Related: What's the biggest obligate anaerobic organism discovered till now?

I had always assumed that the Riftia tube worms were obligately anaerobic since they lived next to anoxic volcanic vents, but a quick literature search showed it to be a facultative anaerobe, being able to survive at least 60 hours without oxygen.

If "facultative anaerobe" is defined as being able to survive at least 24 hours in the absence of molecular oxygen in an otherwise normal environment, are there any metazoal organisms larger than Riftia (which are up to 1.5m long)?

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    $\begingroup$ The answer to your question is going to be some plant or fungus. You might want to stick the word "metazoan" somewhere in your question. $\endgroup$
    – tel
    Dec 17, 2014 at 22:52
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    $\begingroup$ Tapeworms? They can grow much longer. Are you specifically interested in free living metazoans? $\endgroup$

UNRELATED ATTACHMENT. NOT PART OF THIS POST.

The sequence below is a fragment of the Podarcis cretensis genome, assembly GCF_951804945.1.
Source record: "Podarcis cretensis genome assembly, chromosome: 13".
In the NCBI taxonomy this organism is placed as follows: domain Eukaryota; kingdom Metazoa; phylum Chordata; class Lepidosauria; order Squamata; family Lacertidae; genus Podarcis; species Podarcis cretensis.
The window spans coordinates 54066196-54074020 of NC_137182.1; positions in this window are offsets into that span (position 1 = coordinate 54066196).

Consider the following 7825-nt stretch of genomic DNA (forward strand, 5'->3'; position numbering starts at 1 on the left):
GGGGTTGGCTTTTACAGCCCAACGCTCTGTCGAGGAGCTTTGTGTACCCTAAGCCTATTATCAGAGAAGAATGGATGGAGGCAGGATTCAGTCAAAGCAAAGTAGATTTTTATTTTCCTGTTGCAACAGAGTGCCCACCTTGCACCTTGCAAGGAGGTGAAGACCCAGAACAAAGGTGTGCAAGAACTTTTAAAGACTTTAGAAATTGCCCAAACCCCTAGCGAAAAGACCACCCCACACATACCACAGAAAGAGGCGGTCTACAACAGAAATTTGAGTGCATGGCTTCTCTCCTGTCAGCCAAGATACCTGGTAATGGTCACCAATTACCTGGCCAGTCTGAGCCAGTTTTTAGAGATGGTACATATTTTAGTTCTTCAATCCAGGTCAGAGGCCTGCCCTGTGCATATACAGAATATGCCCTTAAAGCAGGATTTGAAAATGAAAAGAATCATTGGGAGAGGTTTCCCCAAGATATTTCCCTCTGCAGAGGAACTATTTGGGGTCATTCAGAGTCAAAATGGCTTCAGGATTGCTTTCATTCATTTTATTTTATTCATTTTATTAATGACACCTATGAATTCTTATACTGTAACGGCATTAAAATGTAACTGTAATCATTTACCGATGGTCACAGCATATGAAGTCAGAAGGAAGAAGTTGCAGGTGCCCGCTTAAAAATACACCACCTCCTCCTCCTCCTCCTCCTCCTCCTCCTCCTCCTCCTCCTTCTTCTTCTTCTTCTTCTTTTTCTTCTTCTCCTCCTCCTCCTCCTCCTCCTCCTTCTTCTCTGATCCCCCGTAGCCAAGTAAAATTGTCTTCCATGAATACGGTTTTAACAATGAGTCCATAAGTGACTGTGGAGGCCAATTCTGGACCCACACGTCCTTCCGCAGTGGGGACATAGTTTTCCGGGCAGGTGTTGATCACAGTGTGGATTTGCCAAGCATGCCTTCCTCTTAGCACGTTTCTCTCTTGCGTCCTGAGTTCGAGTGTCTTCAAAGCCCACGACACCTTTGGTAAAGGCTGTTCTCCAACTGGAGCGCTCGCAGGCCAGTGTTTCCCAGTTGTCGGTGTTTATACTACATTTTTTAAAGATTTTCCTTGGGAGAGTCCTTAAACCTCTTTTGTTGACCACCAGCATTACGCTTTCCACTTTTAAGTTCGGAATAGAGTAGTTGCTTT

Dec 18, 2014 at 4:19
  • $\begingroup$ I didn't specifically ask for free-living metazoans, so tapeworms would be a good answer. $\endgroup$
    – March Ho
    Dec 18, 2014 at 7:06
  • $\begingroup$ @MarchHo am not able to find a reliable evidence for the anaerobic metabolism in large cestodes. $\endgroup$
    Dec 18, 2014 at 11:05

1 Answer 1


I think a tapeworm is your best bet. For tapeworms specifically, I found this textbook, Animal Physiology: From Genes to Organisms, which claims:

Active facultative anaerobes include some parasitic worms such as tapeworms that can survive without oxygen indefinitely...

I was not able to find any primary research on the subject either @WYSIWYG (other than a paper from 1951 that doesn't seem to be available anywhere), but if the textbook's claim holds, I can't think of anything larger than a tapeworm.


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